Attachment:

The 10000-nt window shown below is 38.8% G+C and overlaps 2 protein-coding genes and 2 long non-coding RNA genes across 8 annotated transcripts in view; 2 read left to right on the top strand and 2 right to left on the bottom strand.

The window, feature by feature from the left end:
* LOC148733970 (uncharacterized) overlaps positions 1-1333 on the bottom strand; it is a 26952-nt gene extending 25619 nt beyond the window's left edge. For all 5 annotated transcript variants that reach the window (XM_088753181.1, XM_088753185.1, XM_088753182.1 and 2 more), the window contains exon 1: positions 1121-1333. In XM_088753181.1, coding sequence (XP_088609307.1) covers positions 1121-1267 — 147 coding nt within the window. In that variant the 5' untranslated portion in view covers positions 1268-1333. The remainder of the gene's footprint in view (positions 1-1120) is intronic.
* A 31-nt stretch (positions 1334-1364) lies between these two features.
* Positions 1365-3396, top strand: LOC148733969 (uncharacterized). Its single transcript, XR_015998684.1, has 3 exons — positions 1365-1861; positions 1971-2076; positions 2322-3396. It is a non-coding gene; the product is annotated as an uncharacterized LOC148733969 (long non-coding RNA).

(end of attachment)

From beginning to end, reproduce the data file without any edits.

The 10000-nt window shown below is 38.8% G+C and overlaps 2 protein-coding genes and 2 long non-coding RNA genes across 8 annotated transcripts in view; 2 read left to right on the top strand and 2 right to left on the bottom strand.

The window, feature by feature from the left end:
* LOC148733970 (uncharacterized) overlaps positions 1-1333 on the bottom strand; it is a 26952-nt gene extending 25619 nt beyond the window's left edge. For all 5 annotated transcript variants that reach the window (XM_088753181.1, XM_088753185.1, XM_088753182.1 and 2 more), the window contains exon 1: positions 1121-1333. In XM_088753181.1, coding sequence (XP_088609307.1) covers positions 1121-1267 — 147 coding nt within the window. In that variant the 5' untranslated portion in view covers positions 1268-1333. The remainder of the gene's footprint in view (positions 1-1120) is intronic.
* A 31-nt stretch (positions 1334-1364) lies between these two features.
* Positions 1365-3396, top strand: LOC148733969 (uncharacterized). Its single transcript, XR_015998684.1, has 3 exons — positions 1365-1861; positions 1971-2076; positions 2322-3396. It is a non-coding gene; the product is annotated as an uncharacterized LOC148733969 (long non-coding RNA).